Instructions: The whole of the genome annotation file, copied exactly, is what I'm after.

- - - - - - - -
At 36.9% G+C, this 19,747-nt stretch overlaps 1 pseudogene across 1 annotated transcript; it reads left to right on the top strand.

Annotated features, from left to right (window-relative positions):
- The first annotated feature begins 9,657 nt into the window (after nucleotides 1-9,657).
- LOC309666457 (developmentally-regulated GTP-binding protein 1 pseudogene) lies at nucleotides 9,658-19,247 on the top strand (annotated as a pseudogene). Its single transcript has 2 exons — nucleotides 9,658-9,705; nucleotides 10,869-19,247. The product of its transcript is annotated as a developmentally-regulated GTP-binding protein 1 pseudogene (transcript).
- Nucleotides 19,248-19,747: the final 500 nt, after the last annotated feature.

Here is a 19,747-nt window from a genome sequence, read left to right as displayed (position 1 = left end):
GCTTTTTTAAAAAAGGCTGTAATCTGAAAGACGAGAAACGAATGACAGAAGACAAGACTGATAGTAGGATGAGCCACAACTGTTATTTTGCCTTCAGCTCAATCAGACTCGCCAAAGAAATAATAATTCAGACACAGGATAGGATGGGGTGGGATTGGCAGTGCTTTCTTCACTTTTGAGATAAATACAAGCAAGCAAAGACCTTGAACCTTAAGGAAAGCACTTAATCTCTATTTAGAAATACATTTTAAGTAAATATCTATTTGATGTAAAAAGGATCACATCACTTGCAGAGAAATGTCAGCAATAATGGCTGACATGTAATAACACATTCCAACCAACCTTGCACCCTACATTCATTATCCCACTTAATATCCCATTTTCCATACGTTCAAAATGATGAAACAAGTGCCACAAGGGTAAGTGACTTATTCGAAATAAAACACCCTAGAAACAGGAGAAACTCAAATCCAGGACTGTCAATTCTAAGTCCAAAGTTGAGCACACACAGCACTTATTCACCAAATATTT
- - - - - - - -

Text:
At 36.9% G+C, this 19,747-nt stretch overlaps 1 pseudogene across 1 annotated transcript; it reads left to right on the top strand.

Annotated features, from left to right (window-relative positions):
- The first annotated feature begins 9,657 nt into the window (after nucleotides 1-9,657).
- LOC309666457 (developmentally-regulated GTP-binding protein 1 pseudogene) lies at nucleotides 9,658-19,247 on the top strand (annotated as a pseudogene). Its single transcript has 2 exons — nucleotides 9,658-9,705; nucleotides 10,869-19,247. The product of its transcript is annotated as a developmentally-regulated GTP-binding protein 1 pseudogene (transcript).
- Nucleotides 19,248-19,747: the final 500 nt, after the last annotated feature.

Here is a 19,747-nt window from a genome sequence, read left to right as displayed (position 1 = left end):
GCTTTTTTAAAAAAGGCTGTAATCTGAAAGACGAGAAACGAATGACAGAAGACAAGACTGATAGTAGGATGAGCCACAACTGTTATTTTGCCTTCAGCTCAATCAGACTCGCCAAAGAAATAATAATTCAGACACAGGATAGGATGGGGTGGGATTGGCAGTGCTTTCTTCACTTTTGAGATAAATACAAGCAAGCAAAGACCTTGAACCTTAAGGAAAGCACTTAATCTCTATTTAGAAATACATTTTAAGTAAATATCTATTTGATGTAAAAAGGATCACATCACTTGCAGAGAAATGTCAGCAATAATGGCTGACATGTAATAACACATTCCAACCAACCTTGCACCCTACATTCATTATCCCACTTAATATCCCATTTTCCATACGTTCAAAATGATGAAACAAGTGCCACAAGGGTAAGTGACTTATTCGAAATAAAACACCCTAGAAACAGGAGAAACTCAAATCCAGGACTGTCAATTCTAAGTCCAAAGTTGAGCACACACAGCACTTATTCACCAAATATTT